Is There Any Support Available For My Disabled Adult Child?
Having a disabled child is a challenge when that individual is younger, but the concerns do not dissipate as that individual transitions into adulthood. You may be concerned about what support is available for an adult child. If, as the parent of a disabled adult child, you receive Social Security benefits, your adult child could be entitled to collect benefits based on your own earnings record. This is for disabled adult children over the age of 18.
In order to be classified as a disabled adult child, the individual in question must be over the age of 18, unmarried, affected by a disability that happened prior to age 22, and the child of someone receiving Social Security benefits or the child of a parent who is deceased but was otherwise entitled to receive Social Security benefits.
In order to be classified as disabled, the adult child must meet the same criteria outlined for other disabilities, such as:
• The severity of the impairment must be such that the individual is unable to perform any type of substantial work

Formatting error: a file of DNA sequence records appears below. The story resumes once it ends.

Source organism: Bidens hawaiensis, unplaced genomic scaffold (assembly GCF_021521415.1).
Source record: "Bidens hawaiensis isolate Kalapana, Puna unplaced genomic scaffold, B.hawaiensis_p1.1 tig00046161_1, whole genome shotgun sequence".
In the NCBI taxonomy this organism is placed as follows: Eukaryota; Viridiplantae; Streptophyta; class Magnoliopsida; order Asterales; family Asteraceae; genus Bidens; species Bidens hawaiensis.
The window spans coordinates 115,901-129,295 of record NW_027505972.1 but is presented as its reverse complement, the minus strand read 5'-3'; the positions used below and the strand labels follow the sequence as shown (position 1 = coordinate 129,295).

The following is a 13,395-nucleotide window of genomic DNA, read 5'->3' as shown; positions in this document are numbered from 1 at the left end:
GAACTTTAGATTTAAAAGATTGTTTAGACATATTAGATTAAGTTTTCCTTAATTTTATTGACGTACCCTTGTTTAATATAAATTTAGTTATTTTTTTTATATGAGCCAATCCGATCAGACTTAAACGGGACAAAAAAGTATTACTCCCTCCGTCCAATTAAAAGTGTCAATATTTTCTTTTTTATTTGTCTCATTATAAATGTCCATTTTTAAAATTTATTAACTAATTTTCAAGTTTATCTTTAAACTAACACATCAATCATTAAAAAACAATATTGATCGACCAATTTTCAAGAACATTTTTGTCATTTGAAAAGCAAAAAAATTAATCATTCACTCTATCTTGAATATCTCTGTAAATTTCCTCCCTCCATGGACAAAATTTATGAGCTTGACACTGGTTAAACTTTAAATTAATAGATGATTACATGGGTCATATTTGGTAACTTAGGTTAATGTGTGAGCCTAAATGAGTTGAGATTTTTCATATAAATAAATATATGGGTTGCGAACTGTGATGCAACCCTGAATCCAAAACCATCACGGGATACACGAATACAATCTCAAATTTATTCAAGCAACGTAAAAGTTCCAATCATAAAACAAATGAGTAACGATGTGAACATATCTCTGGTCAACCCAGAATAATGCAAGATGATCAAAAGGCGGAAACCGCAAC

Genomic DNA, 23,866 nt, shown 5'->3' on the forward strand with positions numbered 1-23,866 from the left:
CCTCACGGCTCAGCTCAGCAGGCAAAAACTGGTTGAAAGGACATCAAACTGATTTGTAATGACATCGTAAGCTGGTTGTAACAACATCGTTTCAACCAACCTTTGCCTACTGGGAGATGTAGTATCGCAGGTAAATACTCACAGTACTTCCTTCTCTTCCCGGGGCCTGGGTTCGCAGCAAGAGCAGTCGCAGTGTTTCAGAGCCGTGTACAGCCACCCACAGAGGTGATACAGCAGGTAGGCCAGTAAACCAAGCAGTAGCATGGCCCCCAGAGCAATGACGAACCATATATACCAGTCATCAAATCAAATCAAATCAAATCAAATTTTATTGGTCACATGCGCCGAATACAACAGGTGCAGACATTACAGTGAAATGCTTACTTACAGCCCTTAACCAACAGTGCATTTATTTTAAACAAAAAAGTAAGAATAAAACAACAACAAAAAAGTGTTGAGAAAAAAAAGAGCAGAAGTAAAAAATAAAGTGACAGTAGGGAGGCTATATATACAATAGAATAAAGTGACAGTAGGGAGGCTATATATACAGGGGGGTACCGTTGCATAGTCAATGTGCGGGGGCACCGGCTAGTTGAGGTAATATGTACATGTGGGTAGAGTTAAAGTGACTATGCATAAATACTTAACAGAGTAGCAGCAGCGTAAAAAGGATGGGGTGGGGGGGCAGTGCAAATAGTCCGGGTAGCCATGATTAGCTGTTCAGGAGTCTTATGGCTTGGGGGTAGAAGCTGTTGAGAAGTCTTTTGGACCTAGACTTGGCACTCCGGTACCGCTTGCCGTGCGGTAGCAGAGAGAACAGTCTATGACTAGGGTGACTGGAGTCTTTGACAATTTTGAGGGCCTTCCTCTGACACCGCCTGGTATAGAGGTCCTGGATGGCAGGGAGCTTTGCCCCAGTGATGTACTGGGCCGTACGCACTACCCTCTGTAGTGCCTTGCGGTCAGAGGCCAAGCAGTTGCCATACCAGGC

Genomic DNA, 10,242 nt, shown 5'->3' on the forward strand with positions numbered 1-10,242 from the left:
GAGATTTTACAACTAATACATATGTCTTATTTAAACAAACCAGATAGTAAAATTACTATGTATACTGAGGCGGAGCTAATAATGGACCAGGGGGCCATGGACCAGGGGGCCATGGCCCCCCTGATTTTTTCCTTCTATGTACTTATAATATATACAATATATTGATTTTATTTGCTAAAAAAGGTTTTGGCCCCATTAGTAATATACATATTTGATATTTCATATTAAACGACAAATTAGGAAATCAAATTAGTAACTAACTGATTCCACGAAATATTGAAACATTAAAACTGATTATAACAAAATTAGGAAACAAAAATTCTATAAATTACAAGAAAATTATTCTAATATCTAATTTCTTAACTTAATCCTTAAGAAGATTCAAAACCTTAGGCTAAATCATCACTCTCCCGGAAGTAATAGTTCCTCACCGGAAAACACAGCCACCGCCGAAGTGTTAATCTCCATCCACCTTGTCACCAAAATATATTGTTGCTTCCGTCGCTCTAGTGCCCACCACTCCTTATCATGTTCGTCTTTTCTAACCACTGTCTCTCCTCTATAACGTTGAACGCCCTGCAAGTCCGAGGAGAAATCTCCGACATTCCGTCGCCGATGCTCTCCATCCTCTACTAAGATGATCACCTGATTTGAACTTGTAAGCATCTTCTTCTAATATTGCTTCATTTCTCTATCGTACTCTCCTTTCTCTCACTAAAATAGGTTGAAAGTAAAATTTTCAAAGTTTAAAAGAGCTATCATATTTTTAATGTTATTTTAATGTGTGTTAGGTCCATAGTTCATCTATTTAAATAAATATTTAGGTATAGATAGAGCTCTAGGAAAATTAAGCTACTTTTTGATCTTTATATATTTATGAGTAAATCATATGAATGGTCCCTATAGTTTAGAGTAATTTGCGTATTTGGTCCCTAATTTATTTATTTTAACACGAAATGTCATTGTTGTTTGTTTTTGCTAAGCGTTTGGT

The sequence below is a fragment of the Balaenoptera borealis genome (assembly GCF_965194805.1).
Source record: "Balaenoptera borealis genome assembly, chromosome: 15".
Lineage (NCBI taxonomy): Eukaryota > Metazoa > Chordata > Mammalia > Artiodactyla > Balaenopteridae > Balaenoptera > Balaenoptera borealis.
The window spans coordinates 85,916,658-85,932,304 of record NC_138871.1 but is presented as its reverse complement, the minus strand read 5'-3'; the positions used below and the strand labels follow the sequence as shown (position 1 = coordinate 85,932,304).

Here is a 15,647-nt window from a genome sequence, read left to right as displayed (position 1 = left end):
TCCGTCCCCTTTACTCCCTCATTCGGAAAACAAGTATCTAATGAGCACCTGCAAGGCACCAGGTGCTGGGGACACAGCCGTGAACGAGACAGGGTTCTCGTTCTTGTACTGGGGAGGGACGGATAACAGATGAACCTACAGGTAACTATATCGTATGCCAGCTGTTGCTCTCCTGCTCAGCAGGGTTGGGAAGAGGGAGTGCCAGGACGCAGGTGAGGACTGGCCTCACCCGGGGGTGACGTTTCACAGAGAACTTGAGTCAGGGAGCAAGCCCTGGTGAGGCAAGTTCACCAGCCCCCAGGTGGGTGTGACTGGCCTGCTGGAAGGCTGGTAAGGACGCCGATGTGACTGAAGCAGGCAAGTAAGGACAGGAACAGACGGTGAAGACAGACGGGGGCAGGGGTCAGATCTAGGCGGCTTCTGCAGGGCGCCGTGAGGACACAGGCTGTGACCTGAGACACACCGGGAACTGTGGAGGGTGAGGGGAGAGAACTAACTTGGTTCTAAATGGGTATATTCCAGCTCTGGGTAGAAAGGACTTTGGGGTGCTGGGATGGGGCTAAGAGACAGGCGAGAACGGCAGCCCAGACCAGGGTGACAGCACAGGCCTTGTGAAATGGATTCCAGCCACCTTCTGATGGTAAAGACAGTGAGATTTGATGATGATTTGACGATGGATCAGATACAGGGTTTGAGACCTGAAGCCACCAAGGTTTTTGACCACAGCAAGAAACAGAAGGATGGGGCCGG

• The disability has either lasted for 12 months or is expected to last at least 12 months or result in death
Bear in mind that if the adult child ends up getting married, this will usually mean he or she is no longer entitled to SSDI benefits under the parent’s qualification in the past. In the event that the disabled adult child gets married to another disabled adult child, however, both parties may be eligible to retain SSDI benefits they were already receiving.
These issues can be complex, which is why it’s recommended that you consult with an experienced disability attorney to understand the system more clearly and to proceed in the most appropriate manner to help an adult child get needed disability benefits.